The United States Supreme Court held on March 26th that the two-year statute limitation for Section 16 insider trading begins to run as the fraudulent trade is or should have been discovered by a shareholder plaintiff. See Credit Suisse Securities LLC et al v. Simmonds. This decision was yet another rebuke to the Ninth Circuit, which had previously held that the limitations period for a Section 16(b) claim could be tolled until the insider actually discloses his or her improper trade to the SEC and shareholders.
Defendant underwriters challenged the Ninth Circuit’s holding, calling it contrary to language of Section 16(b) that indicates the limitation period should begin to run as soon as an insider makes a profit from an illegal short-swing trade. In an unanimous decision penned by Justice Scalia, the Court agreed, noting that if the filing of a Section 16(a) disclosure statement were necessary for Section 16(b) liability to attach, company insiders and underwriters who failed to file a 16(a) disclosure would forever face the possibility of claims under 16(b). The Court held that “the potential for such endless tolling in cases in which a reasonably diligent plaintiff would know of the facts underlying the action is out of step with the purpose of limitations periods in general.” The Court did not reach the larger question of whether Section 16(a) are subject to any equitable tolling and thus remanded the case to the Ninth Circuit for further consideration.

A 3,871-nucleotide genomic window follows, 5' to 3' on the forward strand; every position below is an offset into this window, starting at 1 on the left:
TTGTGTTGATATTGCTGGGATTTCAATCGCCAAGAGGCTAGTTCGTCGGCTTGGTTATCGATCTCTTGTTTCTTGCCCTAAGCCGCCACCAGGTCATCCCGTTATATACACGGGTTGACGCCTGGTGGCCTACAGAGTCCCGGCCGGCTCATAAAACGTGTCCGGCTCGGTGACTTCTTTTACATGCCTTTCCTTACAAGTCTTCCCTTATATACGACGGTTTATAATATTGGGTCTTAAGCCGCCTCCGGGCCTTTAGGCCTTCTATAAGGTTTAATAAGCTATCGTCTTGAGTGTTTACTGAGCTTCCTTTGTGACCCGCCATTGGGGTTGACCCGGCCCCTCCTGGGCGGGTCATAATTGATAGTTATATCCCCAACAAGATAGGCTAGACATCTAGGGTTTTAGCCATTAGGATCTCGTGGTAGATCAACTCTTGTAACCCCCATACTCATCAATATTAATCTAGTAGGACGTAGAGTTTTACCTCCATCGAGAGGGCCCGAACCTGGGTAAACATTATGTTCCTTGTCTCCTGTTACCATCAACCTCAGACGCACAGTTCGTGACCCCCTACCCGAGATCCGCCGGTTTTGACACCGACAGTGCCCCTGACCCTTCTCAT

The Credit Suisse case is notable because it was one of 55 nearly identical actions filed over ten days in October 2007 by Vanessa Simmonds, then a 22-year old college student. The cases all alleged Section 16(b) claims against the underwriters and other financial institutions who had participated in IPO’s during the late 1990’s and 2000.